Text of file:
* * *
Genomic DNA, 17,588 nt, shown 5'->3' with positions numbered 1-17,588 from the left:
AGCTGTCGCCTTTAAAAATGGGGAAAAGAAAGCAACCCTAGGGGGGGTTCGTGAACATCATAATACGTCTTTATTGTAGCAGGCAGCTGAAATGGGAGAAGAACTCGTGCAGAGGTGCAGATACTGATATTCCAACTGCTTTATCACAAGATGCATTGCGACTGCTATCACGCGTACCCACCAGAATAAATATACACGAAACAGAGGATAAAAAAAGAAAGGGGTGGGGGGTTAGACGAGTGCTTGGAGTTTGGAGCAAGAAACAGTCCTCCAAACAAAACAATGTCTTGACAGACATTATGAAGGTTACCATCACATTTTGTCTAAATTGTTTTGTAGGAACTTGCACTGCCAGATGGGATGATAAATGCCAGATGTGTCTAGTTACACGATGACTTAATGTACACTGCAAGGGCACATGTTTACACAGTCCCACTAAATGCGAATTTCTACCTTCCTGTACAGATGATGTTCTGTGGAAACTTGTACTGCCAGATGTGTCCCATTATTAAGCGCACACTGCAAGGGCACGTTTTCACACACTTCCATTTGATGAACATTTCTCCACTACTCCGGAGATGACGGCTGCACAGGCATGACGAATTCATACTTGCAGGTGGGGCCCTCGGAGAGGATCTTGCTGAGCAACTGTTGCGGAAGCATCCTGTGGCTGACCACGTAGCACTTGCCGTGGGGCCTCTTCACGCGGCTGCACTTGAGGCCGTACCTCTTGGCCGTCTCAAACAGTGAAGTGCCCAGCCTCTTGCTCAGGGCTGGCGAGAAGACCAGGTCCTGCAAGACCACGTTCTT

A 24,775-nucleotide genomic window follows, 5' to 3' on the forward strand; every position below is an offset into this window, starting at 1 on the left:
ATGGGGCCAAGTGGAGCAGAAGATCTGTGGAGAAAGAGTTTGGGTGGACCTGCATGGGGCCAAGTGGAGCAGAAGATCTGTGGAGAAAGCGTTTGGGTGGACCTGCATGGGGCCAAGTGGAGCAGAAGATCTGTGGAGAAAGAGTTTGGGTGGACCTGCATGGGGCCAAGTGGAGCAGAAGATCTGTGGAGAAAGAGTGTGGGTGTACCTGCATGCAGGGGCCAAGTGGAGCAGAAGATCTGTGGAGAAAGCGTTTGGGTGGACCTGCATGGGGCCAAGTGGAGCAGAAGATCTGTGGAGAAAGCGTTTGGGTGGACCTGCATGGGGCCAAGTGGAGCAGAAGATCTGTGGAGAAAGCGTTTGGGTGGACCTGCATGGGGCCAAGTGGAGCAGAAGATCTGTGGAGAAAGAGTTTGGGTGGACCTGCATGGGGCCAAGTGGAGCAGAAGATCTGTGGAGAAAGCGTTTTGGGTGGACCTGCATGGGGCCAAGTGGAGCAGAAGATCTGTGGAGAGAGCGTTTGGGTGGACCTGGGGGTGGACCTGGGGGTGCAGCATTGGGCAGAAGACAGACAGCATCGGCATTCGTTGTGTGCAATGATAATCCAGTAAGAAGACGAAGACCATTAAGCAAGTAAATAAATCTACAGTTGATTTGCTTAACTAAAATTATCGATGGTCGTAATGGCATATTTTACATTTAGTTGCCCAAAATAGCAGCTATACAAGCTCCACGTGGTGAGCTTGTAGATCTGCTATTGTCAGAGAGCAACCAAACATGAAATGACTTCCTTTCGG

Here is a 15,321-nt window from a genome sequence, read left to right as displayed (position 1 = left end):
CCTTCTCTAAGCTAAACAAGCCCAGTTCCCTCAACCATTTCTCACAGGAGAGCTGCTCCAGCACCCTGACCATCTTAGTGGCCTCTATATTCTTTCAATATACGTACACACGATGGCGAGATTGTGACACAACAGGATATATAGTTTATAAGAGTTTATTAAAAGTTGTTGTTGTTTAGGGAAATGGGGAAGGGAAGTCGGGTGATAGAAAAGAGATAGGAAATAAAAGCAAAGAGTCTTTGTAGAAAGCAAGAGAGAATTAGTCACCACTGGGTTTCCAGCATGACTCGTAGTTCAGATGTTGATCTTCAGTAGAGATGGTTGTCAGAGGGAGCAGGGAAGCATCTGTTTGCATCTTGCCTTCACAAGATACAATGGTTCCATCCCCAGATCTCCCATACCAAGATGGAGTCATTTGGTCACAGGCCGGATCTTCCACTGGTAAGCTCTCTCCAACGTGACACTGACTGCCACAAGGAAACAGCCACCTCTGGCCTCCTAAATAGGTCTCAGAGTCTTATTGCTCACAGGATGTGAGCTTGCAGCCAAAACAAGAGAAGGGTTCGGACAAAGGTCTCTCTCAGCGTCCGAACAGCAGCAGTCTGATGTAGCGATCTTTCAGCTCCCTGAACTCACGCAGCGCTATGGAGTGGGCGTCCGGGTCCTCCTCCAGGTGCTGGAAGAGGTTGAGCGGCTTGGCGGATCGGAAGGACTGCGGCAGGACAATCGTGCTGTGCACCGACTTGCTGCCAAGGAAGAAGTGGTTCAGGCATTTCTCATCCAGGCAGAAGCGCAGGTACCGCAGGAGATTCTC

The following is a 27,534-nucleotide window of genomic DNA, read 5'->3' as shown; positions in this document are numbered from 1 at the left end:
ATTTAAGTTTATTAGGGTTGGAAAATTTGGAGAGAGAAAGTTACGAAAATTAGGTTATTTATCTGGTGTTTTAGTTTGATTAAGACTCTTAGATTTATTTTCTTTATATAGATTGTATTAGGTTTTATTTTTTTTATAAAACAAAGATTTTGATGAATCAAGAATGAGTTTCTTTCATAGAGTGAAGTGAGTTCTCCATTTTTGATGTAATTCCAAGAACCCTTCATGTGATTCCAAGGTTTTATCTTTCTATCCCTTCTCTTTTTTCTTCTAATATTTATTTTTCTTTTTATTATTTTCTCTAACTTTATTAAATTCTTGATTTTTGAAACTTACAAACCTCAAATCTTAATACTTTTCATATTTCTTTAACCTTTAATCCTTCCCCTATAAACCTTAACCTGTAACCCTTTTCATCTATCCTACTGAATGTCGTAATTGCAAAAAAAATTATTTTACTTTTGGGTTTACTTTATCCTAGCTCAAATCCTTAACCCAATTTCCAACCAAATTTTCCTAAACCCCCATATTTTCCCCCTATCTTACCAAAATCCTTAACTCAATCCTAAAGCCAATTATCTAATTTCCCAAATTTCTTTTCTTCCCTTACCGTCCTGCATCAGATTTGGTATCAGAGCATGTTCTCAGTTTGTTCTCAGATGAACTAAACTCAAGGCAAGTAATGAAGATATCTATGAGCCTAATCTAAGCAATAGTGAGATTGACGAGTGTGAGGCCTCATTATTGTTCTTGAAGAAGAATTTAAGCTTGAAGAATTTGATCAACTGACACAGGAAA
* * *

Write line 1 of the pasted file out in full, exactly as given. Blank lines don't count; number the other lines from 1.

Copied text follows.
Genomic DNA, 17,588 nt, shown 5'->3' with positions numbered 1-17,588 from the left: